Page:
The performances by the ensemble that includes Donnie Yen, Yoson An, Tzi Ma, and Jet Li are all welcomed and, similar to the film itself, solid. The villain characters of Xianniang(Li Gong) and Böri Khan(Jason Scott Lee) bring a menace that was not seen in the original villain of Shan Yu. Yifei Liu, starring as Mulan, stands out with the material she is given. It is nothing spectacular, but she steps into the shoes of Mulan with a genuine feeling. This leads to the issues in the film.
Mulan suffers the most by the same merits most modern action heroes fall into: they have little personality and even smaller stakes. Dwayne Johnson’s Rampage (2018) is a good example of this, while a lot happens, very little is felt. This is not necessarily an apples to oranges comparison, but the same feeling of emptiness is felt throughout the duration of the film. The third act’s climatic battle in particular feels, when there should be no question of emotional attachment, as if there should be more at stake.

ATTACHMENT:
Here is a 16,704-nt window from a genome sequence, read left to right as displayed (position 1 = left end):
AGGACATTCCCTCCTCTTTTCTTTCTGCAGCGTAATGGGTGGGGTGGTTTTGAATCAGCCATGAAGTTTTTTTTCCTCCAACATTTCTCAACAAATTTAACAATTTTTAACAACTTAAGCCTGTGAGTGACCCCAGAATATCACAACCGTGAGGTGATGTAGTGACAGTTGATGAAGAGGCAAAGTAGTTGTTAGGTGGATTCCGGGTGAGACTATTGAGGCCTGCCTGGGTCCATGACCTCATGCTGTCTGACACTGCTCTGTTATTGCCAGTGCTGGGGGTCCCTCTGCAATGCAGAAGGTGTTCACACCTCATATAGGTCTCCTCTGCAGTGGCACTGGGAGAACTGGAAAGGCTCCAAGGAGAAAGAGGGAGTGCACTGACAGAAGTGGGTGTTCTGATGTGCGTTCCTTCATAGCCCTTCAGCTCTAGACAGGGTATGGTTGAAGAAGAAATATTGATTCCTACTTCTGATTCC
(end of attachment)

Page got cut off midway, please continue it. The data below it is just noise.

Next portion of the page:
This all comes down to the writing. The original Mulan had characters that she could confide in, such as Eddie Murphy’s Mushu or Cri-Kee, both excluded from the remake. Those characters bring a levity, personality, and humanity to Mulan that is frankly missing here. Li Shang and the side soldier characters are also gone in this, although there are characters that suitably replace all of their roles in this iteration. The huge missing factors are the music and characters such as Mushu that bring this tale some much needed levity.
Some of the fondest childhood memories were brought about singing “Girl Worth Fighting For” and the obvious “Be A Man.” Both songs are missing in this and while they are not necessary, there could have been a hint or nod toward them. If not that then this film should have dared to be completely unlike the past film. Dramatic and dark to the fullest extent. However, there is a nice moment of an instrumental version of one of the original songs that was powerful at a reflexive point for the character of Mulan.